A Luncheon on the Grass


The dictionary defines a picnic as “a meal eaten outdoors, as on an excursion.” And the secondary — slang — definition is, “an easy task or a pleasant experience.”

The dictionary defines a picnic as “a meal eaten outdoors, as on an excursion.” And the secondary — slang — definition is, “an easy task or a pleasant experience.”
Picnics should be both.
Gather up disposable cutlery, cups, plates, etc.; some good bread from a great bakery; your favorite cheese sliced thin; tomatoes from a homegrown stand; and your favorite beverage.
Serve on a red- or blue-checkered table­­cloth spread on a shady spot of grass, or on the beach — or in your own backyard. Don’t forget the insect repellant and sunscreen, and do observe standard food-safety advisories.
If you’d like, try this dairy, almost-effortless menu if you want to grill and want a change from meat options. Oh, and don’t forget potato chips for the kids and the watermelon, of course.
Grilled Salmon En Papillote with Basil Butter
15 basil leaves, stemmed, rinsed and dried
3 garlic cloves, peeled
1⁄4 cup unsalted butter, softened
a few drops lemon juice
salt and freshly ground black pepper to taste
4 salmon steaks
4 lemon slices
Chop the basil and garlic in bowl of food processor. Add the butter, lemon juice and mix to combine, scraping sides as necessary. Season to taste with salt and pepper.
Preheat barbecue to medium. Place each salmon steak on a double piece of aluminum foil. Place a spoonful of basil butter on each salmon steak. Add lemon slice.
Season with salt and pepper and seal packages. Place foil packages on grill. Cover and cook for 25 to 30 minutes, until fish flakes easily with a fork. 
Serves 4.
This ratatouille has a roasted, almost smoky flavor, and no sauteeing is necessary.
1 medium eggplant, in 3⁄4-inch cubes
1-2 large zucchinis, in 3⁄4-inch cubes
1 green bell pepper, in 3⁄4-inch squares
1 red bell pepper, in 3⁄4-inch squares
3-4 ripe tomatoes, cut into wedges
1 tsp. minced garlic
1 tsp. dried oregano
salt and freshly ground black pepper to taste
1⁄4 cup olive oil
Preheat oven to 375˚.
In a large bowl, combine the eggplant, zucchini, green and red peppers, tomatoes, garlic, oregano, pepper, salt and olive oil. Mix together and transfer to a large ovenproof casserole.
Cover and bake 1 hour, then uncover and bake 1 more hour. Stir a couple of times during the last hour.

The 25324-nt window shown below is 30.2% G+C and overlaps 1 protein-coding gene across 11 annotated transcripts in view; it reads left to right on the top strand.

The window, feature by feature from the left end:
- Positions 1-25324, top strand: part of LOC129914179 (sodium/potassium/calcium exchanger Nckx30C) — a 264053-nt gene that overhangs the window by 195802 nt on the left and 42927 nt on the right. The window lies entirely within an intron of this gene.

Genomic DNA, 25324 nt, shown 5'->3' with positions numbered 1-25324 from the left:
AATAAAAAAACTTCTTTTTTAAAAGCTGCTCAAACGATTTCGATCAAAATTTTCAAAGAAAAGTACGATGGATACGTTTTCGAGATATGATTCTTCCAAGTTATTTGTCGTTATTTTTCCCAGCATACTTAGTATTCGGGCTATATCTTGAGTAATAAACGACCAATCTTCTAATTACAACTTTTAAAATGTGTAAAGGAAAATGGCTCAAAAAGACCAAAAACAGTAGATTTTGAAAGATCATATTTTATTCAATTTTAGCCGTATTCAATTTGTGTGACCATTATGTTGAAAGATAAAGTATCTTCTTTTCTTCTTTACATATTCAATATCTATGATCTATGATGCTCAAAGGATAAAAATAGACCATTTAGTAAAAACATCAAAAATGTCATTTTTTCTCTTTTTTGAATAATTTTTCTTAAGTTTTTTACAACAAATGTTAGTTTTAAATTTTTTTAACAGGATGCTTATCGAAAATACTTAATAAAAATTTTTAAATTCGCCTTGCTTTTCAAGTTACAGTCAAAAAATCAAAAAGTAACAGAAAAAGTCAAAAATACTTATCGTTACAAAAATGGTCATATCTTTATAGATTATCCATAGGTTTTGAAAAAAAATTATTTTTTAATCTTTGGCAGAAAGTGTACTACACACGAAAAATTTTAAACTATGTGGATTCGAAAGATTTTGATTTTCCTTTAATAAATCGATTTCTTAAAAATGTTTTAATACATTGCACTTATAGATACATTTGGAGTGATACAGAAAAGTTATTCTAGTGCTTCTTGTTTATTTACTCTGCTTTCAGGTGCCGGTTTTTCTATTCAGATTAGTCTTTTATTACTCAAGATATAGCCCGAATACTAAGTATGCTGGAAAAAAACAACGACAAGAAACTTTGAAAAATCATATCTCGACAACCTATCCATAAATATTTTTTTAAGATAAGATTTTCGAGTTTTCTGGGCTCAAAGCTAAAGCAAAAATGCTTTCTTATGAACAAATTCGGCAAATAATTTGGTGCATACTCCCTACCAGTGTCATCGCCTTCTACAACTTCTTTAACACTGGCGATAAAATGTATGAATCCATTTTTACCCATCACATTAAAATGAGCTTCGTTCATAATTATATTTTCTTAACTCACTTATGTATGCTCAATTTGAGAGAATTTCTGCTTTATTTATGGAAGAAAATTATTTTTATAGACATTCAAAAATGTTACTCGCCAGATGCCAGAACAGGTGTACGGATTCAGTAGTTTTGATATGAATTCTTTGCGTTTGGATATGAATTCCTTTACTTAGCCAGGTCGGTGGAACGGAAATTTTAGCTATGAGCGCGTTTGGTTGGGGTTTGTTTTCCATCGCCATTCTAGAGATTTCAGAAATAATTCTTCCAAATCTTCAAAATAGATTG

Stir in the parsley immediately before serving. Serve hot, cold or at room temperature.
Serves 4 to 6.
Dijon Cabbage Salad
1 medium head green cabbage
1⁄2 medium onion
4 Tbsps. Dijon mustard
1⁄4 cup boiling water
1⁄2 cup olive oil
juice of 1 lemon
1 Tbsp. caraway seeds
1 Tbsp. sugar
1 Tbsp. finely chopped tarragon leaves (optional)
Remove the outside leaves of the cabbage. Wash cabbage and cut into wedges; pat dry.
Slice the wedges into coarse slices and place in a large bowl. Grate onion finely; add to cabbage.
Whisk the mustard and boiling water together in a food processor. Slowly add the oil in a fine stream, mixing constantly.
Add the lemon juice, caraway seeds and sugar; whisk again. Combine thoroughly with cabbage mixture.
Chill for at least two hours. (If using for a picnic, keep in cooler till ready to serve.) Garnish with tarragon. 
Serves 4 to 6.
Grill-Baked Apples With Cinnamon and Sugar
4 baking apples (Cortland, Gala, Granny Smith, Golden Delicious)
2 Tbsps. cinnamon
2 Tbsps. sugar
2 tsps. butter
After you’ve served your main course from the grill, carefully core the apples, leaving the bottom intact. Mix cinnamon and sugar. Spoon a tablespoon of the mixture into each apple. Top each with 1⁄2 teaspoon of butter.
Carefully wrap each apple in aluminum foil and place on the grill. Cook for about 15 minutes, carefully turning in the middle to ensure even cooking. Open foil packets carefully (apples will be hot).
Serves 4.
Rivka Tal is a former Minne­sotan who has lived in Jerusalem for the past 46 years. She is a food writer and translator. Email her at: talriv@gmail.com.


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